This is pretty much how army life was during the civil war, when not on active campaigns.

So having a few weeks of lots of marching, and a day or two of combat, and then back into camp for weeks or month was very likely helpful in dealing with the combat stress... compared to danger day after day after day... than is more the norm with western military campaigns as seen since 9/11.

Note Iam not arguing that they didn't get PTSD, but that there where structures in how the war was fought that helped.
Obviously from summer of 1864 things changed in the east.
 

Don Dixon

Sergeant
Joined
Oct 24, 2008
Location
Fairfax, VA, USA
Was such a thing like PTSD or "Battle Fatigue" even recognized then? And what help was there for the men who suffered from it?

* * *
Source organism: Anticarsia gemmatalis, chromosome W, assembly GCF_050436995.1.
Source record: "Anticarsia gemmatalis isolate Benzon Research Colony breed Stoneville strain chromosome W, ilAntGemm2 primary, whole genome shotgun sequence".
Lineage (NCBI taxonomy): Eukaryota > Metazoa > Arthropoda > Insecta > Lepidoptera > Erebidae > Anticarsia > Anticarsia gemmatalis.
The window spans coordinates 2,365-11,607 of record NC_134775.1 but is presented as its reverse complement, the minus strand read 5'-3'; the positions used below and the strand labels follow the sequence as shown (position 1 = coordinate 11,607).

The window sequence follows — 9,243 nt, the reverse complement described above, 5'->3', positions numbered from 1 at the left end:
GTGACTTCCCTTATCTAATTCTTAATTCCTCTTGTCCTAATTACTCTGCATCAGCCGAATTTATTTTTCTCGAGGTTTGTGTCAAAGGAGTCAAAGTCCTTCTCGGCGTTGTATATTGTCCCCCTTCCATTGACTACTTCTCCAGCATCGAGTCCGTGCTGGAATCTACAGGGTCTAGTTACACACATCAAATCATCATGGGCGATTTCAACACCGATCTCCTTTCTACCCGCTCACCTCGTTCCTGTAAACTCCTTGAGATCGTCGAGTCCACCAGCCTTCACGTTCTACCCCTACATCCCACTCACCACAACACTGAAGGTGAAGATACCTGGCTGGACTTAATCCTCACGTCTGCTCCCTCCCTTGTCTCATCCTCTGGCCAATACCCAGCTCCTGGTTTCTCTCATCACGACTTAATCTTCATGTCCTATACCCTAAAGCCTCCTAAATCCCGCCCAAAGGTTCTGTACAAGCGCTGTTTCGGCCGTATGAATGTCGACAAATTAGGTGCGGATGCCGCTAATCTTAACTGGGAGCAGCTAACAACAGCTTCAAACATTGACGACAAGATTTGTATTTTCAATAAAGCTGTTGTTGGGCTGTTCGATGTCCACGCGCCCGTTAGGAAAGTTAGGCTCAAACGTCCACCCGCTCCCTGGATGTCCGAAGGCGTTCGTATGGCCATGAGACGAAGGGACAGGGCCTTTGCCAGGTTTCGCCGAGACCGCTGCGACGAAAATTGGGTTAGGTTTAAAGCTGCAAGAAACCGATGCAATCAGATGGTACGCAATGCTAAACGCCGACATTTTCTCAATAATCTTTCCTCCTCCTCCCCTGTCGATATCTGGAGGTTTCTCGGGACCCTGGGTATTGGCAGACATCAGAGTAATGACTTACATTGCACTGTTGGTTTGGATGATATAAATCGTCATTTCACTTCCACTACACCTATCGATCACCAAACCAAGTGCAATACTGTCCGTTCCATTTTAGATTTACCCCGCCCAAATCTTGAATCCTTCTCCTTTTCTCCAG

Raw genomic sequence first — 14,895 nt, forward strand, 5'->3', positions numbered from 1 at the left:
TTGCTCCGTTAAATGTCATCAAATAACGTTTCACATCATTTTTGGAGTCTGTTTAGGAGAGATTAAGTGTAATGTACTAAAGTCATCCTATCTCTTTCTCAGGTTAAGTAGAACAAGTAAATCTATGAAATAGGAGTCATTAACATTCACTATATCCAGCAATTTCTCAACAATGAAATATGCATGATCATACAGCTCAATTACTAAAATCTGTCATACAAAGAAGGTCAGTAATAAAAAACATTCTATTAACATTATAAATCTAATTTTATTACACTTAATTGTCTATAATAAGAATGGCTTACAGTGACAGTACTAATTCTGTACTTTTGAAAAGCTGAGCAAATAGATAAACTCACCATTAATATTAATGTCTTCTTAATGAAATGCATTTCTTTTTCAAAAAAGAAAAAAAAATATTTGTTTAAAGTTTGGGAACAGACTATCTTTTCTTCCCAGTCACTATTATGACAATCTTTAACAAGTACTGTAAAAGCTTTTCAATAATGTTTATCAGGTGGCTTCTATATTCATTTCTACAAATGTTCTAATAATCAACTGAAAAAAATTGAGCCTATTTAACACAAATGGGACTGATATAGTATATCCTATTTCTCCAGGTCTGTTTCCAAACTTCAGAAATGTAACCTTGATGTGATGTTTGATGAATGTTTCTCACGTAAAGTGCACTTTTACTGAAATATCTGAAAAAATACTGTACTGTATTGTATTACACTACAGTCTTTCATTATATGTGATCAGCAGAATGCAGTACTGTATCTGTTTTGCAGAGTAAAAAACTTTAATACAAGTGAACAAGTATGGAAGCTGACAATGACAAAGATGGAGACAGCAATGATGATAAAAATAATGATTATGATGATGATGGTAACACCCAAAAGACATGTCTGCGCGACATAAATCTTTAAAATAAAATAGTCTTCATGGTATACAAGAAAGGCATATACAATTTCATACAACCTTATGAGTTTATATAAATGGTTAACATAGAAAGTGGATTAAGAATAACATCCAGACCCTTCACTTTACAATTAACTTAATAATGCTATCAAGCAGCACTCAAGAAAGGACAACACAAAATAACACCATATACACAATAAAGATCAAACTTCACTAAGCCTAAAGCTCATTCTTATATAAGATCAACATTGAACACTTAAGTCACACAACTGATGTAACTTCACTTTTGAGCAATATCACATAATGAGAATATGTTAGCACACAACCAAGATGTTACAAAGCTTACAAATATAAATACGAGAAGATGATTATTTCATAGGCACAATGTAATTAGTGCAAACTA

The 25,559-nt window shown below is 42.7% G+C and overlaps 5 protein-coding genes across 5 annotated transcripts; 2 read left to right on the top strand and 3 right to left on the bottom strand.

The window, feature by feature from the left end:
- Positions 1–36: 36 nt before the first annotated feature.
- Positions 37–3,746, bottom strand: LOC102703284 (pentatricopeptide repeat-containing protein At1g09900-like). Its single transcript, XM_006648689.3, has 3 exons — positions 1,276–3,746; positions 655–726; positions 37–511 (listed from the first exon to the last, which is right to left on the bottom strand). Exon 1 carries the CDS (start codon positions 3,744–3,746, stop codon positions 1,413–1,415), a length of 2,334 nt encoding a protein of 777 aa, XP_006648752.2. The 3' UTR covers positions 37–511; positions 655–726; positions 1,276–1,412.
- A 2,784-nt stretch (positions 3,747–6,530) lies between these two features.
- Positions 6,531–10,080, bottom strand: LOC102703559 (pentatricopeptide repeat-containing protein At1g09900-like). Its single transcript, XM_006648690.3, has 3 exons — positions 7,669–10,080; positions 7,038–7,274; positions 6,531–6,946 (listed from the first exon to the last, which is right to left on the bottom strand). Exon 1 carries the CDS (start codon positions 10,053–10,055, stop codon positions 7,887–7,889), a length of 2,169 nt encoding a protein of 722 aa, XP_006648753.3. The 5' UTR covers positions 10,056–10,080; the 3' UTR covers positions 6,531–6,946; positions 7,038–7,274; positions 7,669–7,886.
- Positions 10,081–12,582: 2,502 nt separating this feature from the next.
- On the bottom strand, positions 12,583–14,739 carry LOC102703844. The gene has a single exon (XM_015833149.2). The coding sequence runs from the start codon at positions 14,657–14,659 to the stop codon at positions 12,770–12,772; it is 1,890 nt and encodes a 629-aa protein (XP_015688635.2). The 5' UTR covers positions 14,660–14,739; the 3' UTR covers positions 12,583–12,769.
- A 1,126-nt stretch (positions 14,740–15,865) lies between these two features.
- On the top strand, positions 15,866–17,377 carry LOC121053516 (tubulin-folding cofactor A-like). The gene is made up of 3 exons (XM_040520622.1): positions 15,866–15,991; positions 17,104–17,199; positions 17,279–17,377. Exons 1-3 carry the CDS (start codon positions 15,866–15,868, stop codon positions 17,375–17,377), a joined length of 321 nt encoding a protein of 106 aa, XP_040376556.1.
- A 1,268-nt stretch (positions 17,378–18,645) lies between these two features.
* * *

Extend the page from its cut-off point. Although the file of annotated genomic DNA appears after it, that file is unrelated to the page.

It was referred to as "Soldiers' disease," although I don't believe that the causation was understood and there certainly was no organized help for it. As Thomas pointed out a central issue in PTSD or combat fatigue is long term stress. The tempo of battle was different in the Civil War, which may have reduced some of the impact of psychological casualties. Except for the Overland Campaign, the Atlanta Campaign, and the Sieges of Vicksburg and Petersburg one generally didn't have combat going on for days or weeks at a time with no breaks. Former soldiers self medicated: opiates and cocaine were uncontrolled and commonly available over the counter in various formulations. Up until the closure of the West, there was a significant wave of western migration after each of America's wars - the French and Indian War, the Revolutionary War, the War of 1812, the Mexican War, and the Civil War - I've often wondered if some of that wasn't a degree of self medication as well, but I don't know how you could document it.
 

thomas aagaard

1st Lieutenant
Joined
Nov 19, 2013
Location
Denmark